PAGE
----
On Monday, Argentine President Alberto Fernández swore in new cabinet members at a ceremony inside Government House's Bicentennial Museum. The leaving ministers were praised for their work and Fernandez stated that the cabinet renewal intends to react to a segment of the Argentine population that has been affected by the COVID pandemic and has not recovered.
Juan Manzur, the governor of northwest Tucuman province was named Cabinet chairman, with Santiago Cafiero stepping down to become Minister of International Affairs. In addition, the President named Anibal Fernandez as Security Minister, Julian Dominguez as Agriculture, Livestock and Fisheries Minister and Jaime Perzyck as Education Minister. Daniel Filmus has been named Minister of Science and Technology, while Juan Ross has been named Secretary of Communication and the Press.
The event came just eight days after the Peronist alliance suffered a crushing defeat in the PASO primaries, with the Frente de Todos receiving only 31 per cent of the vote countrywide and ceding 17 provinces to the opposition, as per Buenos Aires Times. The reshuffle comes only a day after Vice-President Cristina Fernández de Kirchner called for an overhaul of the cabinet in an open letter that blamed Fernández for the election's dismal outcome.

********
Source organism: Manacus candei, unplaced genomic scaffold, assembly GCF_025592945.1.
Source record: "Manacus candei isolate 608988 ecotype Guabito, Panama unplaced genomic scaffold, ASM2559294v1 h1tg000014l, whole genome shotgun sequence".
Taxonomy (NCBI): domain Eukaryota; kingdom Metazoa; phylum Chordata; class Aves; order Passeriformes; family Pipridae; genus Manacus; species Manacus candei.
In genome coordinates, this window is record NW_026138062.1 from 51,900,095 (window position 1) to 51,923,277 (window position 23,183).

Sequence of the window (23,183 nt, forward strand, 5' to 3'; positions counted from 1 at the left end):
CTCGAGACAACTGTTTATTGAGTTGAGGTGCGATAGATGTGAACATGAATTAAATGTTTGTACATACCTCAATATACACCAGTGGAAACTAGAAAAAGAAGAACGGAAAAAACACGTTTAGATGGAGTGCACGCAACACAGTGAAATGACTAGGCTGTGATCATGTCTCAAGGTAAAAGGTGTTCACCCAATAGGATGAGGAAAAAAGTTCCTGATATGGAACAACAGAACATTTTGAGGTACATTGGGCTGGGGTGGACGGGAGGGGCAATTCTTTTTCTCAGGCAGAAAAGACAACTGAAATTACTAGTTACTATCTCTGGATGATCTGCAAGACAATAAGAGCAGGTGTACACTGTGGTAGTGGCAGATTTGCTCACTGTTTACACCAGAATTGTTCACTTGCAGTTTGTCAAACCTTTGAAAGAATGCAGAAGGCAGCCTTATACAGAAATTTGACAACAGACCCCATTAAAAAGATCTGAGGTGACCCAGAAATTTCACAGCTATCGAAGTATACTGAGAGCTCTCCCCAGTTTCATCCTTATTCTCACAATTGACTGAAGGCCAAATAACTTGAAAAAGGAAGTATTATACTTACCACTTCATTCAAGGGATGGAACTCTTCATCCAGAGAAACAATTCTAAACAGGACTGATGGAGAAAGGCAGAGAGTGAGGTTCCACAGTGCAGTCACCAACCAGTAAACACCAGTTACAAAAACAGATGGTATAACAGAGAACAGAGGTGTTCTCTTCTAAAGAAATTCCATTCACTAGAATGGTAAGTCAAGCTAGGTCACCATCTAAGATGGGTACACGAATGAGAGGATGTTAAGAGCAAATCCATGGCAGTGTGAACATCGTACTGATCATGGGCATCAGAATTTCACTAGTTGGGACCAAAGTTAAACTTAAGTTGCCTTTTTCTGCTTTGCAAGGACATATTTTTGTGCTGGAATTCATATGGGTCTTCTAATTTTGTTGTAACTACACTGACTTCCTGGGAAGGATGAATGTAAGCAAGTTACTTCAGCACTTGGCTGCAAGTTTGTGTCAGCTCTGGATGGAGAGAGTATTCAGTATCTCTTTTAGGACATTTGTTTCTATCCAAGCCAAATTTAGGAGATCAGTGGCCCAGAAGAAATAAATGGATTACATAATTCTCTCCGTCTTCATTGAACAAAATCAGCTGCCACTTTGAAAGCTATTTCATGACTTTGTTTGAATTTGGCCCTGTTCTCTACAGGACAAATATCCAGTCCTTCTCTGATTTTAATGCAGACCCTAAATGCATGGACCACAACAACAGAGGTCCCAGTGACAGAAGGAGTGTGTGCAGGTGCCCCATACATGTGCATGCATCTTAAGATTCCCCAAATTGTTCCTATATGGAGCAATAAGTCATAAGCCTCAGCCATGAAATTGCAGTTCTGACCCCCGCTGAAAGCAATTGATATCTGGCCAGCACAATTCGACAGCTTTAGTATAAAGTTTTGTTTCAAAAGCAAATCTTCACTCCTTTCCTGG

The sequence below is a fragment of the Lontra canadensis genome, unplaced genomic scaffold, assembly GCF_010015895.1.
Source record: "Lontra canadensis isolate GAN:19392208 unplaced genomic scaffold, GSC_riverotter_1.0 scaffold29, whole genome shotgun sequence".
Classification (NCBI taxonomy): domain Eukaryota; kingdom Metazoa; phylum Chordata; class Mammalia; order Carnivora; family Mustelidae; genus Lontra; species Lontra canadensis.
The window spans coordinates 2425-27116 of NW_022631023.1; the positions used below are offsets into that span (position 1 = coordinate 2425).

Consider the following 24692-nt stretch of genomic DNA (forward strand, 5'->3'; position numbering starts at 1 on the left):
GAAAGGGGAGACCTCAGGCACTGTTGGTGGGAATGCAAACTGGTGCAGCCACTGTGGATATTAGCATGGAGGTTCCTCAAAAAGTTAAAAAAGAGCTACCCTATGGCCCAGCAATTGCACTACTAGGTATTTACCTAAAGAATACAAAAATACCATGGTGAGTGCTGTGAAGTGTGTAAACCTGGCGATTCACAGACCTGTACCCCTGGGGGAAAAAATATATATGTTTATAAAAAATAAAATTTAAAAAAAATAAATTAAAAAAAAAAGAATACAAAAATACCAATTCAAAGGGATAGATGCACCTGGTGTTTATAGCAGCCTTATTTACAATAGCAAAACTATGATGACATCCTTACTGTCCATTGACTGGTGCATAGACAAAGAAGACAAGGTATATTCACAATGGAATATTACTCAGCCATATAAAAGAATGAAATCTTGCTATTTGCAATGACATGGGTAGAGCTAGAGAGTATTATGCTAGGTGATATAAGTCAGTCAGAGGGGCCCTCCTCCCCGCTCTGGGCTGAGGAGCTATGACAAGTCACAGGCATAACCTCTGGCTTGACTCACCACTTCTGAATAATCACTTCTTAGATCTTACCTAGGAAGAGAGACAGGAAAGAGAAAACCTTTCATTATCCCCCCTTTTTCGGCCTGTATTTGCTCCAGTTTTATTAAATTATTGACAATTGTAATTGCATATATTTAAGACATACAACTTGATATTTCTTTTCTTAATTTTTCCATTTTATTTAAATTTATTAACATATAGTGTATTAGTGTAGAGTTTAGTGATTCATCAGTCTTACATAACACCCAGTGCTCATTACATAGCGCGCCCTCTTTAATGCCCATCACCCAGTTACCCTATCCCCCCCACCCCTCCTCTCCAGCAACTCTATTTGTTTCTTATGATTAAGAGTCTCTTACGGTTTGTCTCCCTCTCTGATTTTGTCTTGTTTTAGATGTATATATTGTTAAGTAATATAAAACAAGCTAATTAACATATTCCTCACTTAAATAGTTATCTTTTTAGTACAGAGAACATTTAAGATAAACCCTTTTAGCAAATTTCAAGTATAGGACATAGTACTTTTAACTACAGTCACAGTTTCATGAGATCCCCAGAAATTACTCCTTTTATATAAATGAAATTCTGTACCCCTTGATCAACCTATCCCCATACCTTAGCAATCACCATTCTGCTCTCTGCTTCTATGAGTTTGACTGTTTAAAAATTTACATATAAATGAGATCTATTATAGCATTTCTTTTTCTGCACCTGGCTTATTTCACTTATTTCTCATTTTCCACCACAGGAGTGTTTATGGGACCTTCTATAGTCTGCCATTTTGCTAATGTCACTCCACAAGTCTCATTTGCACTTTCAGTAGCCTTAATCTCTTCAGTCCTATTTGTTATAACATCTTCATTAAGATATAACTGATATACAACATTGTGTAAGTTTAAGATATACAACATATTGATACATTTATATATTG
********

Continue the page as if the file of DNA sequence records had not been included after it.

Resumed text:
The vice president, who picked Fernández to head their Peronist alliance in the 2019 presidential elections, described the midterm primaries as a "political catastrophe" brought on by his economic policy. She chastised him for his lack of social expenditure, putting more pressure on Fernandez as he tries to renegotiate a US $45 billion loan with the IMF. According to the newspaper, she claimed in the letter that she had suggested Juan Manzur for the Cabinet head job to Fernandez in a face-to-face meeting earlier in the week.
After spending the weekend in Chilecito, the place where his foster father was born, as well as visiting with a number of local and national leaders, Fernández returned to Buenos Aires on Monday. As per the newspaper, this week the administration is set to introduce a slew of new economic policies targeted at helping low-wage employees, retirees and pensions. The political turmoil that engulfed the administration last week caused them to be postponed.